Tuesday, November 10, 2009

11-15-2009: 33rd Ordinary Time (B)

Thirty Third Sunday in Ordinary Time
Daniel 12:1-3/Psalm 16/Hebrews 10:11-14,18/Mark 13:24-32
If you ever get a chance to visit St. Petersburg, the former Leningrad of Soviet Russia, you might venture into the large square before what is now the Hermitage Museum. Previous to the Communist Revolution the museum was the Czar’s Winter Palace where serfs and soldiers would shout their disdain for the Romanovs and the injustices of an obsolete imperialism – all this a decade before the Bolsheviks took power. Perhaps they felt emboldened (though they must have known they would be crushed under the Czar’s powerful guard) by the high column that stands in the center of the square. Since atop that column was the bold statue of the patron of St. Petersburg – the Archangel Michael - sword in hand, about to slay Satan who lay writhing under Michael’s foot.

The Communists never got ‘round to dismantling the column with St. Michael atop. It continued to stand in the middle of the square in front of the old Winter Palace of the Czars in St. Petersburg-turned-Leningrad. By the time the great prince, Michael, was thought to have heard the cries of his people and come to the aid of those entrapped behind the Iron Curtain, the injustices of the Czars seemed mild in comparison to those of the Communists.

In the Book of Daniel, Michael is the great prince, the guardian of God’s people. He fights the dark forces of evil; evenly matched, as it were, against another Archangel, Lucifer, who through a mutation of history had become one with Satan. Satan had made an earlier appearance in the Book of Job where he was God’s emissary, not an evil independent entity. I plead ignorance concerning the evolution of Lucifer into Satan, but there’s no doubt he has mutated in many minds into the personification of evil, that fire-breathing, dragon-like, reptilian devil who many accept as equal to God. Thus we slip into that dangerous dualism where all is either black or white, good or evil.

Despite the temptation to embrace this kind of apocalypticism (would everything be so clear), I tend to think life’s a lot more nuanced. Read C.S. Lewis’ Screwtape Letters, for instance, and you walk away with a healthier fear of evil precisely because the devil does his most effective work in the ordinariness of daily decisions than in any threat of a global Armageddon. Or take a look at another gem from C.S. Lewis, The Great Divorce, where the devil – this time an actual lizard – is rather endearing. More like a pet who tries to convince his host to see things his way through gentle persuasion than full-fledged scare tactics. After much inner turmoil the man gives the angel permission to remove the lizard from his shoulder. Both the man and the lizard fall to the ground, near dead by the powerful touch of the fiery angel. But then, both are transformed, both redeemed; reminding us that God had indeed initially created all things good – including Lucifer. Pope John Paul II in Crossing the Threshold of Hope came very close to embracing an old, near-heretical belief that argued that God’s powerful mercy would eventually save all – even the devil.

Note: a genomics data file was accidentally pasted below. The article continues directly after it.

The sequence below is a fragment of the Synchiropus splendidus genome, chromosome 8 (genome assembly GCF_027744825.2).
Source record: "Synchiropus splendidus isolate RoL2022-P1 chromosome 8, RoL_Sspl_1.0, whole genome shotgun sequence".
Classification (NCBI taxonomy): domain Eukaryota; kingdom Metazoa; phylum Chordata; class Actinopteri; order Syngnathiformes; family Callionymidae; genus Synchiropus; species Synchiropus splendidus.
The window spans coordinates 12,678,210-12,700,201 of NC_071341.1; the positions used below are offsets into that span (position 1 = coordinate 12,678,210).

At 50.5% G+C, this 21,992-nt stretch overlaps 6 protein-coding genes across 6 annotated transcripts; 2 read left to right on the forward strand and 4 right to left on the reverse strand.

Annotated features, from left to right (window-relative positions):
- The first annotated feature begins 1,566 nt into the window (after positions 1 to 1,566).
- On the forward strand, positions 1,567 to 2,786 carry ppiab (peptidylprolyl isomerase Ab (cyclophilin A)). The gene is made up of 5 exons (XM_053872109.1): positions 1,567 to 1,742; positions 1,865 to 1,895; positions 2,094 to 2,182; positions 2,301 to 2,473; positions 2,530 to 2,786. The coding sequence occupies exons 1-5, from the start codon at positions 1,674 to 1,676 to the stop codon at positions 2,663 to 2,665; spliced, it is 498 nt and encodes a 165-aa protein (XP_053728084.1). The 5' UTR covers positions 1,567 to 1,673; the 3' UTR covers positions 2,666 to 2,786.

Despite prophecies and predictions to the contrary, we aren’t yet at the end - and worrying about it can’t be an especially good thing. Until the moment when everything becomes crystal clear, we’re left to figure things out with a bit of faith and a good deal of reason. Prudence, perhaps, is our most important weapon in the battle.

For all the depictions in art of the Archangel Michael holding the sword close to Satan’s throat – I’ve yet to see one that depicts Satan actually dead. Maybe Michael sees - even in Satan, in his most ardent enemy - a glimpse of goodness, a vestige of love that hasn’t been completely lost. Maybe that’s why Satan squirms, as we all do when confronted with the beauty of the gospel: despite our sins and our selfishness, we’re loved and valued just for being us.

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